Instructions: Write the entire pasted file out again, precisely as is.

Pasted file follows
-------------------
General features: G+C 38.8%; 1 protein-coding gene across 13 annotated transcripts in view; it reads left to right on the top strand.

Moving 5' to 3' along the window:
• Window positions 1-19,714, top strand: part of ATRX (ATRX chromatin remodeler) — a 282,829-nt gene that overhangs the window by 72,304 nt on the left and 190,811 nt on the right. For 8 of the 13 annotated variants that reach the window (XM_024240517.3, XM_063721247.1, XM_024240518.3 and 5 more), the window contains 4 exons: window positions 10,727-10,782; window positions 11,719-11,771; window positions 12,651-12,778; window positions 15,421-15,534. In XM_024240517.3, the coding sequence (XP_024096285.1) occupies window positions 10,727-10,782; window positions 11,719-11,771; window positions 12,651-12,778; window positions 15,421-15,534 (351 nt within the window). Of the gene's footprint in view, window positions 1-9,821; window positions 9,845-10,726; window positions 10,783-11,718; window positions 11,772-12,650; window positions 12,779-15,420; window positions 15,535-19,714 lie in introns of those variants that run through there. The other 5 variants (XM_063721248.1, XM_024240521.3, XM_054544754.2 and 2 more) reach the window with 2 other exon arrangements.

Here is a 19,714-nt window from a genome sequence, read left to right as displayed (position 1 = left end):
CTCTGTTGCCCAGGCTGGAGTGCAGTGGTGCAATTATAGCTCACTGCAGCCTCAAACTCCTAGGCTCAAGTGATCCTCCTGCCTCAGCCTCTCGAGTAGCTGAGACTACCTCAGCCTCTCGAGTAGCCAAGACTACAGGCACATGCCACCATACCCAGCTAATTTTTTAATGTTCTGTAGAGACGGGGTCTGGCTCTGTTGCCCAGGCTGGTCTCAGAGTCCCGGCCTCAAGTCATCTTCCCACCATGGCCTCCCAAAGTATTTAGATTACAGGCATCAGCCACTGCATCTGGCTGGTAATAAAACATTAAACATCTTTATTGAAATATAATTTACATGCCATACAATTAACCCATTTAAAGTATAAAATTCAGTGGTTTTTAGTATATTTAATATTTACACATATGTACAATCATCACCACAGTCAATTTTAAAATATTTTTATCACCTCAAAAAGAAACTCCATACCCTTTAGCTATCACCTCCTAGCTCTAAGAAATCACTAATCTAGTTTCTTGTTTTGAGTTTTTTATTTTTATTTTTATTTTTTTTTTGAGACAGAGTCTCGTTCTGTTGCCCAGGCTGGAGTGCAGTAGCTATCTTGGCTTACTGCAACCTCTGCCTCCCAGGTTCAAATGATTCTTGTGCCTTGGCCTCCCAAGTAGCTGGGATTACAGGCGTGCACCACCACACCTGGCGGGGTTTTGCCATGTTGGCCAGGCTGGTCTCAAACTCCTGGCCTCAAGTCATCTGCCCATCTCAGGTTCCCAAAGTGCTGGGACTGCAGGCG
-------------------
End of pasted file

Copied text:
General features: G+C 38.8%; 1 protein-coding gene across 13 annotated transcripts in view; it reads left to right on the top strand.

Moving 5' to 3' along the window:
• Window positions 1-19,714, top strand: part of ATRX (ATRX chromatin remodeler) — a 282,829-nt gene that overhangs the window by 72,304 nt on the left and 190,811 nt on the right. For 8 of the 13 annotated variants that reach the window (XM_024240517.3, XM_063721247.1, XM_024240518.3 and 5 more), the window contains 4 exons: window positions 10,727-10,782; window positions 11,719-11,771; window positions 12,651-12,778; window positions 15,421-15,534. In XM_024240517.3, the coding sequence (XP_024096285.1) occupies window positions 10,727-10,782; window positions 11,719-11,771; window positions 12,651-12,778; window positions 15,421-15,534 (351 nt within the window). Of the gene's footprint in view, window positions 1-9,821; window positions 9,845-10,726; window positions 10,783-11,718; window positions 11,772-12,650; window positions 12,779-15,420; window positions 15,535-19,714 lie in introns of those variants that run through there. The other 5 variants (XM_063721248.1, XM_024240521.3, XM_054544754.2 and 2 more) reach the window with 2 other exon arrangements.

Here is a 19,714-nt window from a genome sequence, read left to right as displayed (position 1 = left end):
CTCTGTTGCCCAGGCTGGAGTGCAGTGGTGCAATTATAGCTCACTGCAGCCTCAAACTCCTAGGCTCAAGTGATCCTCCTGCCTCAGCCTCTCGAGTAGCTGAGACTACCTCAGCCTCTCGAGTAGCCAAGACTACAGGCACATGCCACCATACCCAGCTAATTTTTTAATGTTCTGTAGAGACGGGGTCTGGCTCTGTTGCCCAGGCTGGTCTCAGAGTCCCGGCCTCAAGTCATCTTCCCACCATGGCCTCCCAAAGTATTTAGATTACAGGCATCAGCCACTGCATCTGGCTGGTAATAAAACATTAAACATCTTTATTGAAATATAATTTACATGCCATACAATTAACCCATTTAAAGTATAAAATTCAGTGGTTTTTAGTATATTTAATATTTACACATATGTACAATCATCACCACAGTCAATTTTAAAATATTTTTATCACCTCAAAAAGAAACTCCATACCCTTTAGCTATCACCTCCTAGCTCTAAGAAATCACTAATCTAGTTTCTTGTTTTGAGTTTTTTATTTTTATTTTTATTTTTTTTTTGAGACAGAGTCTCGTTCTGTTGCCCAGGCTGGAGTGCAGTAGCTATCTTGGCTTACTGCAACCTCTGCCTCCCAGGTTCAAATGATTCTTGTGCCTTGGCCTCCCAAGTAGCTGGGATTACAGGCGTGCACCACCACACCTGGCGGGGTTTTGCCATGTTGGCCAGGCTGGTCTCAAACTCCTGGCCTCAAGTCATCTGCCCATCTCAGGTTCCCAAAGTGCTGGGACTGCAGGCG